An era passed into history Sunday morning when Millvina Dean died in a resting home in the U.K. While she lived a long life – 97 years – she won’t be remembered as much for who she is, but rather what she represented. Millvina Dean was the last survivor from the sinking of the Titanic.
My mom is a natural storyteller. When we ran out of Golden Books to read when I was a kid, she’d tell me about the things she remembered before I was born: the big blizzard in 1967, watching the news the day President Kennedy was shot, putting my infant aunt to sleep by playing her Little Richard records. My dad didn’t volunteer too many stories, but – if asked – he would tell me about what it was like serving in the peacetime army between Korea and Vietnam. He remembered when radio didn’t mean music, but shows like The Shadow, The Fat Man and Inner Sanctum.
My Grandpa Ramsey didn’t talk much, but one time – without prompting – he told me about how bars in Chicago when he first came to the city before World War II offered free lunches. Most of them were nothing good; hard boiled eggs and pickles. However, he smiled as he remembered one that had a big bowl of cocktail shrimp every day. My Grandma Francis remembered going to the movies before they had sound. She loved the actor Francis X. Bushman and she cried when she heard Rudolf Valentino died. My Grandpa drove a “Tin Lizzie” to school; before that, he rode a horse.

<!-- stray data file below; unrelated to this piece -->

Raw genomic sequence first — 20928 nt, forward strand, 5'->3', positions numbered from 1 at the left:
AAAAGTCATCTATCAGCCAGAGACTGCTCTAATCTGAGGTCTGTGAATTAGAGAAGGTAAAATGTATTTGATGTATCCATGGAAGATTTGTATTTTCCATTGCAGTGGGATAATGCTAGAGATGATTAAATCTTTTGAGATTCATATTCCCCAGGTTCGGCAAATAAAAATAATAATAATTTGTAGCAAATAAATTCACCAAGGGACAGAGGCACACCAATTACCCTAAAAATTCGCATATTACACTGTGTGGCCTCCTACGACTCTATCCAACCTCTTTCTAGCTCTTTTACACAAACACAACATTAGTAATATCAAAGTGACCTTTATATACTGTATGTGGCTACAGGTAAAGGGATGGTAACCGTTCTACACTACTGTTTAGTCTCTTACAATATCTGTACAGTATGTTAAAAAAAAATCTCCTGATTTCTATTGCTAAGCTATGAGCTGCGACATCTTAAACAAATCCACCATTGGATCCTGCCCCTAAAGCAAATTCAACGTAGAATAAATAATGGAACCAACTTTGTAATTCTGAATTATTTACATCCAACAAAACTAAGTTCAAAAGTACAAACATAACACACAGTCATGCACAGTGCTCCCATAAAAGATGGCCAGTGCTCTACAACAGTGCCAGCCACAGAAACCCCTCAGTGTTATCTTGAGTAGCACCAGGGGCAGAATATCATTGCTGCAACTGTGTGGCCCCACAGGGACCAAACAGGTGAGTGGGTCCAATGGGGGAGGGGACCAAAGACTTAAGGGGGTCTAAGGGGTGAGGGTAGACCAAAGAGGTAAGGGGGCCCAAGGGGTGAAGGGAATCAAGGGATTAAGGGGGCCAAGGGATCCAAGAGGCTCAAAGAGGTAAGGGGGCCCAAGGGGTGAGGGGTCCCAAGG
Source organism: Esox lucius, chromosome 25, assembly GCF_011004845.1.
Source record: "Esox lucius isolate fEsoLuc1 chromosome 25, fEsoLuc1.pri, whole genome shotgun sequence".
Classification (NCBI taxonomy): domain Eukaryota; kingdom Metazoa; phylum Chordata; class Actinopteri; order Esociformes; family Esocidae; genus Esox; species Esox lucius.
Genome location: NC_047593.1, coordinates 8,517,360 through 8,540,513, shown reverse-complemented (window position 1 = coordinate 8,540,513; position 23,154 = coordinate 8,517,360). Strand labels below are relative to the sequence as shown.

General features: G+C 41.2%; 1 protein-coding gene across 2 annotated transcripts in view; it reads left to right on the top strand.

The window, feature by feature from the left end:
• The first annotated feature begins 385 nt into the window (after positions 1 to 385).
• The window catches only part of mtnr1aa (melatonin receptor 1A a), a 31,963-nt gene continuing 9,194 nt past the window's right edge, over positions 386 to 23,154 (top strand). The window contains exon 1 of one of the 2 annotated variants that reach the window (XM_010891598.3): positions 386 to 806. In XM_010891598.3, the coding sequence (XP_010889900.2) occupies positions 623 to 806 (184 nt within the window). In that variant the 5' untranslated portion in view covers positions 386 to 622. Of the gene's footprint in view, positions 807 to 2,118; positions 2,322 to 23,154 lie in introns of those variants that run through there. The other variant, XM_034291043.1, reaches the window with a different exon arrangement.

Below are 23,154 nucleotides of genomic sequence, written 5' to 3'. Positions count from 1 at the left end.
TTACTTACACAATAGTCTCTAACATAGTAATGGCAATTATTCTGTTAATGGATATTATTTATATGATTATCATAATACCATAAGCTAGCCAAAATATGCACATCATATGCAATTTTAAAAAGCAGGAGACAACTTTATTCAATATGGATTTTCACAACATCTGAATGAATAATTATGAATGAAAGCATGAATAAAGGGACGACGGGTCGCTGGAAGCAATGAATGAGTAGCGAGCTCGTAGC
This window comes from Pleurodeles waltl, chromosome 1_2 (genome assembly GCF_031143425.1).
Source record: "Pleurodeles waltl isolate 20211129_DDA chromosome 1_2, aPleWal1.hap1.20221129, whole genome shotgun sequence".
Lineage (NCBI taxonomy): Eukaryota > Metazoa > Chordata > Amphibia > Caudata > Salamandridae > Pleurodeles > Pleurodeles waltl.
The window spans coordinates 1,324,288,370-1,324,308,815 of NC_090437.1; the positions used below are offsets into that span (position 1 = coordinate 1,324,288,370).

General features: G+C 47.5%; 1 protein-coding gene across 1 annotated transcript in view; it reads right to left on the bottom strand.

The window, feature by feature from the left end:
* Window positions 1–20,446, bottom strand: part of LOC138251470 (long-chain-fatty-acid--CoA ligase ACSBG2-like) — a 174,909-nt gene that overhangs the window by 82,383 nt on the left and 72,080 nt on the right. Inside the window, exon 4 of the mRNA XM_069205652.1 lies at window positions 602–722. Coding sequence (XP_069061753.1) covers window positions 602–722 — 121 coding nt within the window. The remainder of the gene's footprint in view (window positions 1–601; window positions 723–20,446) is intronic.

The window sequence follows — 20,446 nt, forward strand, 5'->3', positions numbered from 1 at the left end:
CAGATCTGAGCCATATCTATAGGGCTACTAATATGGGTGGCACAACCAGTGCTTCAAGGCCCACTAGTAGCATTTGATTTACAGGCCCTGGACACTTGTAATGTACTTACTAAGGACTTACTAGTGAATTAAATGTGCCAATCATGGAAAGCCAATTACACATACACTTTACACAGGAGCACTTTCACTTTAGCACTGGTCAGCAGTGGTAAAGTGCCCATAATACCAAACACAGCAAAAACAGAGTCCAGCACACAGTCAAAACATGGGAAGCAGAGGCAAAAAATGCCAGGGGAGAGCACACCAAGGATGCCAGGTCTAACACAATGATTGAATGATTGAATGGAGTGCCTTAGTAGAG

While my grandparents were old, I knew there were people still older that must have seen things even farther back in history. I remember a man interviewed by Johnny Carson who remembered when President McKinley was assassinated. That was 1901. The Guiness Book of World Records had people listed who had been born in 1860. There were people who remembered the Civil War still alive in my lifetime.
I’ve always felt like a single thread intertwined in the middle of a patchwork quilt that makes up our history. As I asked my mom and dad about the past, Daniel asks me now about watching the Bears win a Super Bowl, remembering when President Nixon resigned, seeing Scooby Doo on television when it was brand new.
Millvina Dean was only a few months old when the Titanic sunk on her maiden voyage. She had no personal recollections of the trip. She couldn’t provide any details that weren’t reported in contemporary accounts and the myriad of books written in the past century. However, she provided us with a personal doorway to those distant events of 1912; that door now forever closed as the Titanic slips down into secondhand history.